I have participated in three Round Robins – a group quilt creation where each person begins a quilt with the center section, or a row, and passes it along to others who, in turn, make the subsequent borders (or rows.) At the end the quilt goes back to the person who did the center section. My experience, so far, has been mixed. My first Round Robin was, at best, ok. It was nothing exciting, no zip, no zing, no dazzle. As I reflect back on it, the problem may have been the mix of participants or the directions for the borders – Seminole piecing followed by “anything goes” and, finally, triangles. The Seminole piecing was complicated enough that the next borders were very simple. Perhaps the problem was that I didn’t include any fabric for the other participants to use. Maybe we were just all too even in our skill levels. Maybe it was none of the above.
My second experience was disheartening. It was an internet Round Robin exchange. Somehow, people didn’t realize how long it would take, had health and family issues, were overwhelmed, and things just dragged on. My center never made it home. Perhaps it’s languishing somewhere in a great big pile of UFOs. Perhaps it got thrown out, buried, or lost. Perhaps one day I’ll open my mailbox and there it will be. I chalked it up to experience and moved on.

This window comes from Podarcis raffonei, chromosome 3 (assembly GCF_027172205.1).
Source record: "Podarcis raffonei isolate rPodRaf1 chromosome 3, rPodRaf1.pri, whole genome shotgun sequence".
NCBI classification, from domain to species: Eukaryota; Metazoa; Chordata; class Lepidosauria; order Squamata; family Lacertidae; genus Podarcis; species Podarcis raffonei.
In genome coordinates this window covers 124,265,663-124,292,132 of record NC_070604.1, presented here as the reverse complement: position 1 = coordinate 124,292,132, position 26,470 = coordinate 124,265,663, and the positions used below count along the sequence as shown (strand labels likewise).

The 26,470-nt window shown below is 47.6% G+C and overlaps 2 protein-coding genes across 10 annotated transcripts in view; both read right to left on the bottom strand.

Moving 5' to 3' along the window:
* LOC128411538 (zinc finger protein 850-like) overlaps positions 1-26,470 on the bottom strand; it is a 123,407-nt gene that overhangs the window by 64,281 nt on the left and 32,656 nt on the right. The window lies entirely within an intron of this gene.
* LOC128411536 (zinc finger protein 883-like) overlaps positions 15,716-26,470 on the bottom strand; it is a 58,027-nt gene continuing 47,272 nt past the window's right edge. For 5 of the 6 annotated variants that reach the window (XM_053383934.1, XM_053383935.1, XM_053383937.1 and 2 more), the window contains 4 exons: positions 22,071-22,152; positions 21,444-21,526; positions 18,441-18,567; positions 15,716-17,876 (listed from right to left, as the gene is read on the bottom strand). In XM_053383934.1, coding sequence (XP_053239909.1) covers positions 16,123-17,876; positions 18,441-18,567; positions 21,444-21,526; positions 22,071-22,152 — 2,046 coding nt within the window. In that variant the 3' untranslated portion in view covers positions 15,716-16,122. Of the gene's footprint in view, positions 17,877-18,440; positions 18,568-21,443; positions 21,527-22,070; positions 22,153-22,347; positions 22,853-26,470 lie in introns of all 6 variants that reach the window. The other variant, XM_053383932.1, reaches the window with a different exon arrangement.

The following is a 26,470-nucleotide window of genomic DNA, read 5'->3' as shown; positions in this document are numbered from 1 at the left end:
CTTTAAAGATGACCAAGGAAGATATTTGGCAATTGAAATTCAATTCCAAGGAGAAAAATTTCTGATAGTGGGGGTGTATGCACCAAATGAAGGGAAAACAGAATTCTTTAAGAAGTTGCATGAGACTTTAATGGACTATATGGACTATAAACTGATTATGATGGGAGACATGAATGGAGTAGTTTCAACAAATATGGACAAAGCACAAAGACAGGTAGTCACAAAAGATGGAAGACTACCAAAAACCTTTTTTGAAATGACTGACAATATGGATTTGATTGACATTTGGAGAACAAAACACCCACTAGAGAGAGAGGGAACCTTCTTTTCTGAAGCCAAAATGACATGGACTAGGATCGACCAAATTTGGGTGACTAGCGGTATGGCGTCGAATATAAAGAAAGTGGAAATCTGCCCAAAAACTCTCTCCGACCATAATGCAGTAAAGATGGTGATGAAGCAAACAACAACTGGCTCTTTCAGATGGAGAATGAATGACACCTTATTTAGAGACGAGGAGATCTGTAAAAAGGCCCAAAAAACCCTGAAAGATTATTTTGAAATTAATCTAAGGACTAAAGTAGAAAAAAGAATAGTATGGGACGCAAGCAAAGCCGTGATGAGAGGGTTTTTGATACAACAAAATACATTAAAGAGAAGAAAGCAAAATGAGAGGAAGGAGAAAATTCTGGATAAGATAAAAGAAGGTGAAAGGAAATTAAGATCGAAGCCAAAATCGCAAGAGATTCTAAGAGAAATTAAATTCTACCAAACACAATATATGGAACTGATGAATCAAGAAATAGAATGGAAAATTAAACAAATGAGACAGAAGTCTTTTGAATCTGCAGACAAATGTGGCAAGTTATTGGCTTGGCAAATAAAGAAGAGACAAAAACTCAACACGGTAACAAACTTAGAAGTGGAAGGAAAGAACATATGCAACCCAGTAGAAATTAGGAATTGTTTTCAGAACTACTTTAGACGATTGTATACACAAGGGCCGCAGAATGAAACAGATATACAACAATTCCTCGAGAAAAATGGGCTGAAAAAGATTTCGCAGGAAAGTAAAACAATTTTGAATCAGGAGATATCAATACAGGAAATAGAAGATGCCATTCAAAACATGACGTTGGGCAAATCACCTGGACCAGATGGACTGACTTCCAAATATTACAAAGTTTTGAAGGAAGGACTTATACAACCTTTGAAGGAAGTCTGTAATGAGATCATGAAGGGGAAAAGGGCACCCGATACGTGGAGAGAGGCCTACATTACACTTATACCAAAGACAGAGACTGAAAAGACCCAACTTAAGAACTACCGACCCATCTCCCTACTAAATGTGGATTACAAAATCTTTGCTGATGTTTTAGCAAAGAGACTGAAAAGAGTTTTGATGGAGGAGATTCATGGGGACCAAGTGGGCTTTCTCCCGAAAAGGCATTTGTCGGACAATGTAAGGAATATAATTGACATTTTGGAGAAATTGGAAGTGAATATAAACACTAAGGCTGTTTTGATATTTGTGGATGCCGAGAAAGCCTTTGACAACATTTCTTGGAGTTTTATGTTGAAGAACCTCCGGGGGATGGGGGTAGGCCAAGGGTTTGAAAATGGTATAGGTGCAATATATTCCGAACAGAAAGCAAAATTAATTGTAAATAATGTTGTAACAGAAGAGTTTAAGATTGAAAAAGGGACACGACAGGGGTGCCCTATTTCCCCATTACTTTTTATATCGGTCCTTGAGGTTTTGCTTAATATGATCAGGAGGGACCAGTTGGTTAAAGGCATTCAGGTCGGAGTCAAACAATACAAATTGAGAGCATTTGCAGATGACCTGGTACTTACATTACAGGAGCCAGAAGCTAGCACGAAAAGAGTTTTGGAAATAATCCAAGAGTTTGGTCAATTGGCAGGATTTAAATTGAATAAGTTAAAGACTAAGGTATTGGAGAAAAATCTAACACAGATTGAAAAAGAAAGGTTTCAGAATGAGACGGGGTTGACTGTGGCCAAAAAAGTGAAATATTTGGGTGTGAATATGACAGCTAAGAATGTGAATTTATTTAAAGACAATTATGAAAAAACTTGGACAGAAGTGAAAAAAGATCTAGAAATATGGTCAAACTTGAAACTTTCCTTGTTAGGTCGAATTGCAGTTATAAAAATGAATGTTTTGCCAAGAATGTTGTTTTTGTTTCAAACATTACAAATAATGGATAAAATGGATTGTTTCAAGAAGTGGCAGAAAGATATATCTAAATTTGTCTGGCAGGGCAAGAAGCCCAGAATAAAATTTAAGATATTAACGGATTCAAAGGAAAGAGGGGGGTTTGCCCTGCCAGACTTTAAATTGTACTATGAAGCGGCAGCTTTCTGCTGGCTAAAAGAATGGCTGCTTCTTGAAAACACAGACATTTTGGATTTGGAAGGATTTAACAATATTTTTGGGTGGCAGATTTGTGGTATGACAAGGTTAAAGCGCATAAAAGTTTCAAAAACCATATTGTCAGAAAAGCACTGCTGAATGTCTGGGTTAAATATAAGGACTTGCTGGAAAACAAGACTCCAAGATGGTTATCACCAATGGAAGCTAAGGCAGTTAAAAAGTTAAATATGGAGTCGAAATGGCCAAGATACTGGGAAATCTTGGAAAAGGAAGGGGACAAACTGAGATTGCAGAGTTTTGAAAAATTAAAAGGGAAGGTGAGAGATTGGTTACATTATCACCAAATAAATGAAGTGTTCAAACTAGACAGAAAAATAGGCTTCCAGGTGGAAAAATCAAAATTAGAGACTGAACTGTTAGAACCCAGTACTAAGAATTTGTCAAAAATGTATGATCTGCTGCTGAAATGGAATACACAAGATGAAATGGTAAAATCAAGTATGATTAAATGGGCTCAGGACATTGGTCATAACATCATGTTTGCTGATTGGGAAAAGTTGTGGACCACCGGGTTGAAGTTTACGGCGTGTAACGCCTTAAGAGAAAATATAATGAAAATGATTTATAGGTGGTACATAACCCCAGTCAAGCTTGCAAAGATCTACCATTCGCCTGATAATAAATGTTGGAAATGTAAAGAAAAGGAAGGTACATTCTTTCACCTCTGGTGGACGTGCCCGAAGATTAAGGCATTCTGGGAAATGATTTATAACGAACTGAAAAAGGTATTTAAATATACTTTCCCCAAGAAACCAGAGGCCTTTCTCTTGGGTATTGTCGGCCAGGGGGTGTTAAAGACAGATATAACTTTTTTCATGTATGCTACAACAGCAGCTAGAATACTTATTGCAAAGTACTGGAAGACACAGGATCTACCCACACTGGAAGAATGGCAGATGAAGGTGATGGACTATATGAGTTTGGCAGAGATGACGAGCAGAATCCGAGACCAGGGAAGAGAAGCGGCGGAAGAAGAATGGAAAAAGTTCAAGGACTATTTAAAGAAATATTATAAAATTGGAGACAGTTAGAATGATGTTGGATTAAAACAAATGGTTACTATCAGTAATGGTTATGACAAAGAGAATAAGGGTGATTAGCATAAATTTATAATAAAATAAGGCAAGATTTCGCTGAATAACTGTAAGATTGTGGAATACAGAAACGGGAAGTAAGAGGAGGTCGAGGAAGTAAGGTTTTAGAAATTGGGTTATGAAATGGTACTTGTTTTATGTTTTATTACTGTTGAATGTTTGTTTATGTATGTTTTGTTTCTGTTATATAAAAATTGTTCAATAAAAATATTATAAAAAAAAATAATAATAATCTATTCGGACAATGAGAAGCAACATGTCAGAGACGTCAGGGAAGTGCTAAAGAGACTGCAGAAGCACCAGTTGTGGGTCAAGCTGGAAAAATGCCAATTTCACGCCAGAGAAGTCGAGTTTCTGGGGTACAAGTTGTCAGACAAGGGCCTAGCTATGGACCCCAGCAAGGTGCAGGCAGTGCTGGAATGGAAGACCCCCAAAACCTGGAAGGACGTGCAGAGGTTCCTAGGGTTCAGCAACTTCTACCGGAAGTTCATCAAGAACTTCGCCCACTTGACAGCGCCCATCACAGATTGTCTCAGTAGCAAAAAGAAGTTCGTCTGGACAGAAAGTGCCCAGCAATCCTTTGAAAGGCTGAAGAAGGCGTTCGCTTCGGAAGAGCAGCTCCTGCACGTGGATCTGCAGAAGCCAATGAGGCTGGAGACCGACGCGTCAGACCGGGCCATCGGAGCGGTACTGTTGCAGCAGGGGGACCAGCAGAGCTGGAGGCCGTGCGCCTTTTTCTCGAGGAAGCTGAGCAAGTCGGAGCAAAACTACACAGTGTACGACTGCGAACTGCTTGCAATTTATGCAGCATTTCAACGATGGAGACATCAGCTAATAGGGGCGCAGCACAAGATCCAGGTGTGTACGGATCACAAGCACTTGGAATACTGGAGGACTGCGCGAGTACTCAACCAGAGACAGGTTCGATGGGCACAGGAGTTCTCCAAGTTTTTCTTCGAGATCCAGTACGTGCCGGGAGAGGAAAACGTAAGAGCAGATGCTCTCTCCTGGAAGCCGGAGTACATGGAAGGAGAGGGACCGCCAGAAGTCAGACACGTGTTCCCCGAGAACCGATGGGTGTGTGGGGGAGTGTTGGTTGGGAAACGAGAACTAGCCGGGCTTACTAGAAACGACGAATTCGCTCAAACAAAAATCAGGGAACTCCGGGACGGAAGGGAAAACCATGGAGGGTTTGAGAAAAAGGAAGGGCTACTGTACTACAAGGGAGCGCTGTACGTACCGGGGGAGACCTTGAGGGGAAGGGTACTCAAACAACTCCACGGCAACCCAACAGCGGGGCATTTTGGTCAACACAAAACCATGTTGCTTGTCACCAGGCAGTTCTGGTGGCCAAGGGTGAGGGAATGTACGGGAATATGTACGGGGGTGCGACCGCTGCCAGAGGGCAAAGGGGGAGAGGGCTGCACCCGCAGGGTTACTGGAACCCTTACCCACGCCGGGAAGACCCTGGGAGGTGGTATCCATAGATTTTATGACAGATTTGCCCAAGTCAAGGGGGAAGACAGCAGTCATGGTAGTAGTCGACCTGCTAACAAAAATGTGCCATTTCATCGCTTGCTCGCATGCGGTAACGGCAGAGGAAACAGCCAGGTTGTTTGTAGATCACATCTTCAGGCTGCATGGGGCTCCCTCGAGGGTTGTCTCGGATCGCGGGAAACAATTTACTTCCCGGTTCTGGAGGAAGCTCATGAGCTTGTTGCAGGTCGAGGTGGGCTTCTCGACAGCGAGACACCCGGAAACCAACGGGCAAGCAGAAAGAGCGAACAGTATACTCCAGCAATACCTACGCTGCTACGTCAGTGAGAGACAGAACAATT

My third experience was magical. Every quilt was different. The five people in the exchange had different skills and quilting abilities. The borders were interesting – triangles, applique, squares, and anything goes. No techniques were specified, so people could do either machine or hand applique, paper piecing, pieced borders, etc. The quilts were very different in style which meant that at different times each of us was working outside our comfort level. The mixture of techniques, skills, styles, colors, and sizes created five very special quilts. The third time was the charm.
I’m about to start with another Round Robin. This one is based on color – using two opposites on the color wheel, so I had to think both about my color and the color that others would be adding. I rejected red / green – too “Christmas.” The hues and tints for red and green also were not interesting to me. The hue – adding black – makes me think of deep rich Victorian colors, while the tint – adding white – screams “preppy” to me with pink and light green. Blue / orange was a possibility. I have a lot of orange fabric left from a challenge based on using a single color. In the end, however, I went with purple, one of my favorite colors, and it’s opposite yellow. From the discussion, it seems as though many of us have chosen purple. It will be interested to see how different the purple quilts will be. My “heart” center goes out in tomorrow’s mail. I’m eager to begin on the yellow border for the “pinwheel” quilt center that arrived at my house last week.